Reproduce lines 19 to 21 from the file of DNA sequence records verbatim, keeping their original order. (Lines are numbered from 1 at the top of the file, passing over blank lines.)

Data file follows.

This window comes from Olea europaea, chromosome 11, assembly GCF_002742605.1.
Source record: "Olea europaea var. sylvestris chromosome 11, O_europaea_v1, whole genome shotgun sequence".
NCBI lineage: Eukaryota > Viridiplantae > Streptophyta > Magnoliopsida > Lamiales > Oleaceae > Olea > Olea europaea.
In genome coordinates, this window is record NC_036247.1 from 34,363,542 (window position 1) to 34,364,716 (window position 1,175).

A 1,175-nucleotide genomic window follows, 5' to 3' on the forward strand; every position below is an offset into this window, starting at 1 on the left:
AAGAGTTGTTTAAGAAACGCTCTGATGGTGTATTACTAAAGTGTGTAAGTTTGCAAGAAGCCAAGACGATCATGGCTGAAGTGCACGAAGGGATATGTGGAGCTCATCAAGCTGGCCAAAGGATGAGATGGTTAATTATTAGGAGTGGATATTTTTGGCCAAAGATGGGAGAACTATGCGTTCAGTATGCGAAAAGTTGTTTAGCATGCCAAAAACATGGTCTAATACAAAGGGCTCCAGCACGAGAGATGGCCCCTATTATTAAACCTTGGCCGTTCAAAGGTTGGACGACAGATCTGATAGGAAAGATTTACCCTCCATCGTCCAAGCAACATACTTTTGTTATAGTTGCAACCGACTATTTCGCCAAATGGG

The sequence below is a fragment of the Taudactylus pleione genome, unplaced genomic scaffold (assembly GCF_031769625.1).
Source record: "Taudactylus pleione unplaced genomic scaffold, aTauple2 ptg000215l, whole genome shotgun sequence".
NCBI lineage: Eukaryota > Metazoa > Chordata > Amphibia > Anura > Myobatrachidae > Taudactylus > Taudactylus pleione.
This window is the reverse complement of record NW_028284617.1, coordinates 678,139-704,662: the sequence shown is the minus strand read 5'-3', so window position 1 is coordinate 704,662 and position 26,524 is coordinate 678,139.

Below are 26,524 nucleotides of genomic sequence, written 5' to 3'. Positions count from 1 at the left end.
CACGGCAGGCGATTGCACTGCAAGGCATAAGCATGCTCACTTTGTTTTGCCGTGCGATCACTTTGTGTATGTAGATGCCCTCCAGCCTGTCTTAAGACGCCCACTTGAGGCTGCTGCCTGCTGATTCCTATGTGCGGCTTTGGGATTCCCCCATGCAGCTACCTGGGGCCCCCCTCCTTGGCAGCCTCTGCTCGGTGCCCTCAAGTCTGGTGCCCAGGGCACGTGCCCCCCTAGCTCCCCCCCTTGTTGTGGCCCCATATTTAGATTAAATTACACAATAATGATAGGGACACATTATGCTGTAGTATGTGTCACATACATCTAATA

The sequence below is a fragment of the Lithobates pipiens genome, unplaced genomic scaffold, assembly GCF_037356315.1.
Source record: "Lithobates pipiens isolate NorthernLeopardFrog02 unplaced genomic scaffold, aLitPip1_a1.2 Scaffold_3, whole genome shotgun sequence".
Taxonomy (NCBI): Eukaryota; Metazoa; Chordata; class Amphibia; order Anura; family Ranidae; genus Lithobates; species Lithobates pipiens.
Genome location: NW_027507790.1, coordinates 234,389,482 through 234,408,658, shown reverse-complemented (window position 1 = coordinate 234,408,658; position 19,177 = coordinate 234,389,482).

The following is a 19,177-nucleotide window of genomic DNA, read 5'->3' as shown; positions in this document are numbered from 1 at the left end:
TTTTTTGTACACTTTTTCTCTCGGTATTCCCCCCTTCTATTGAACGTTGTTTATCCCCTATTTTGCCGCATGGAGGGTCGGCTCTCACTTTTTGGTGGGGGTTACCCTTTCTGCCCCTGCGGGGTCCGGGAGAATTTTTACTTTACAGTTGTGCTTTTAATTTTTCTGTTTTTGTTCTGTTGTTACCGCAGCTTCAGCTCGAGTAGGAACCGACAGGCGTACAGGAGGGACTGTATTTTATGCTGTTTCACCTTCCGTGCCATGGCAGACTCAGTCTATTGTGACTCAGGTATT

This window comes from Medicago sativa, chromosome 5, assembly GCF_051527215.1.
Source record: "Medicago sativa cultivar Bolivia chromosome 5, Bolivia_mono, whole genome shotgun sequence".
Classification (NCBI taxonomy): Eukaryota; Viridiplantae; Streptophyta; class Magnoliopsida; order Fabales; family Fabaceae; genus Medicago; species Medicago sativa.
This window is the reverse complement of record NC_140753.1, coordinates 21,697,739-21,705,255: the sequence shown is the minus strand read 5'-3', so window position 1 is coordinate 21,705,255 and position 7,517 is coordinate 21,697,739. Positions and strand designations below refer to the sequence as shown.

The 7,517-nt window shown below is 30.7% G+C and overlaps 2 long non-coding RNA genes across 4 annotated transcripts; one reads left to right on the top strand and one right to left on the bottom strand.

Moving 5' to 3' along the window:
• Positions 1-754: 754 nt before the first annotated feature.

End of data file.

This window comes from Medicago sativa, chromosome 5, assembly GCF_051527215.1.
Source record: "Medicago sativa cultivar Bolivia chromosome 5, Bolivia_mono, whole genome shotgun sequence".
Classification (NCBI taxonomy): Eukaryota; Viridiplantae; Streptophyta; class Magnoliopsida; order Fabales; family Fabaceae; genus Medicago; species Medicago sativa.